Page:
Urban: New ‘normal’ is anything but

The "new" normal is anything but
Photo credit Alonzo Adams-USA TODAY Sports
By 95.7 THE GAME

Stephen Curry pretty much nailed it. No surprise there, right? Saint Steph ALWAYS nails it. 

And so it was, again, just before midnight Wednesday, a day that will surely go down in sports infamy. Saint Steph took to social media and punctuated the unprecedented, blink-and-you-missed-something-huge proceedings. 

“2020 ain’t it,” his message opened. “... Just gotta buckle up and take care of yourself and those around you.”
I saw Saint Steph’s Tweet just before hitting the rack Wednesday, several hours after spending a fair amount of time on the phone with my editor, 957thegame.com digital guru and the stealth hardest worker in local media Karl Buscheck, discussing — and pardon my French in advance — what the f*** I was going to write in my “return” column. 

It had been a while since I’d written for The Game’s website, which Karl has transformed from a strictly promotional vehicle, which is what most radio stations have as a web presence, into a portal of proprietary content that merits bookmarking. 

Ray Ratto, the polarizing legendary Bay Area columnist, is now writing for the site once a week, and that, to me, is as clear a sign as any that what Karl and his crew have done commands attention. 

Ray, no doubt, likely will roll his eyes upon reading the previous paragraph and say or think, in his inimitable, soaked with sarcasm style, “You do realize that YOU are now a promotional vehicle, right?”

Well, yes and no. Yes, in that I’m certainly going to sing our station’s praises when appropriate. No, in that I’ve essentially been given carte blanche to write — again, pardon my French — whatever the f*** I want.

That type of freedom is the Golden Ticket for a writer. And for a sportswriter it’s editorial bliss; in normal times, with the entire sports world from which to select a weekly topic, it’s heaven.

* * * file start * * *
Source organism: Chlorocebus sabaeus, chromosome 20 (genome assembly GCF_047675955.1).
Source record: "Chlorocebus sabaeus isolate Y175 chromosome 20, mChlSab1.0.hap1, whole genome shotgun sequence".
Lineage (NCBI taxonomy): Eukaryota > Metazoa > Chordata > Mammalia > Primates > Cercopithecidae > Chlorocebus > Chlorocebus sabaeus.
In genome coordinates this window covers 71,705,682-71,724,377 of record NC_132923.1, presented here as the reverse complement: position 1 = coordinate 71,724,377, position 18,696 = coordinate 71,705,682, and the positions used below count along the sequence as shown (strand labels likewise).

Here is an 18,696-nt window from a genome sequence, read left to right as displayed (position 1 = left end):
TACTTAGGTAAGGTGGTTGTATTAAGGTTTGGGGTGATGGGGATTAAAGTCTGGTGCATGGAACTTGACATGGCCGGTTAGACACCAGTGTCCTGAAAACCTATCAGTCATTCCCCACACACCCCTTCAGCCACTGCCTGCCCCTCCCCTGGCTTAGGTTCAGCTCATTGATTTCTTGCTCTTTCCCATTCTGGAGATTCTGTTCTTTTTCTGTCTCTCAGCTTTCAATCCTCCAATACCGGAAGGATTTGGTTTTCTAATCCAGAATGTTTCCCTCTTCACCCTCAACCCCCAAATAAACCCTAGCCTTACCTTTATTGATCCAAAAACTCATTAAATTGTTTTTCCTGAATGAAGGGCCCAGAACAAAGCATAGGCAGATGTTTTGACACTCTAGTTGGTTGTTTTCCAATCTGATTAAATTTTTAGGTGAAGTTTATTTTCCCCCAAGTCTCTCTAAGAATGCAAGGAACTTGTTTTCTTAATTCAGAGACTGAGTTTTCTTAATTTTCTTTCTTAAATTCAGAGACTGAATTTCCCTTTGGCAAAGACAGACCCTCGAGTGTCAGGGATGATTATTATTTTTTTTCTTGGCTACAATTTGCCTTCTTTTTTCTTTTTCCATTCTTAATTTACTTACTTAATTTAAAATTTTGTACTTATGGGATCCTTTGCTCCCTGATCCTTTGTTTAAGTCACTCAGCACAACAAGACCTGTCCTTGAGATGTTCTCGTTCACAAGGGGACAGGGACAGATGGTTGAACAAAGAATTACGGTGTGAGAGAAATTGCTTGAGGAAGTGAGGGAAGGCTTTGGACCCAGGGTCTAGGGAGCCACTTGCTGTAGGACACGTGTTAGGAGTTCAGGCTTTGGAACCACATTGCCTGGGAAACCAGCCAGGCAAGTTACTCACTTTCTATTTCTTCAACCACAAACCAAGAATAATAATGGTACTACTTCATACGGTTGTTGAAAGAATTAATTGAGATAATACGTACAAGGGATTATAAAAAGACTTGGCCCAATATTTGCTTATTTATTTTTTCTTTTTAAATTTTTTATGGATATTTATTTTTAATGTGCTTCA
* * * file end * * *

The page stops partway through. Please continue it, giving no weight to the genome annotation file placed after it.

In the wake of Wednesday, “normal” no longer applies to anything.

Driving home that evening, I tuned into “Damon, Ratto and Kolsky.” They were offering up-to-the-minute updates on the breakneck developments, and just before getting out of my car they relayed that the Jazz-Thunder game in Oklahoma City had been “postponed.” Something about Jazz center Rudy Gobert, who on Monday had essentially mocked the growing concern about the coronavirus by touching every reporter’s microphone and recorder in front of him at the end of a press conference. 

Here’s Rudy Gobert touching a bunch of reporters’ audio equipment 2 days ago. Today, he tested positive for coronavirus. pic.twitter.com/Z3Lw1yfCfW

— ClutchPoints (@ClutchPointsApp) March 12, 2020

It took about 10 minutes for me to get out of my car, into my apartment and settle in to call with Karl. In those 10 minutes, the NBA announced that it isn’t going to play games without fans. It’s not going to play games at all. Indefinitely. 

Rudy Gobert tested positive for the virus. 

Rudy Gobert is French. Perfect. 

Thursday dawned with the news that one of Gobert’s teammates, Donovan Mitchell, has tested positive as well. The reporters who were at Gobert’s now-infamous presser are being tested, too.

This is the new “normal.” With more than 124,000 cases and 4,500 deaths worldwide, the World Health Organization officially declared the COVID-19 outbreak a global pandemic. 

So much for my grand plans to bust out a hilarious version of “Good For Ball/Bad For Ball” for my comeback column. 

Karl agreed. “This isn’t Bad for Ball,” he said.

“This is Worst for Ball.”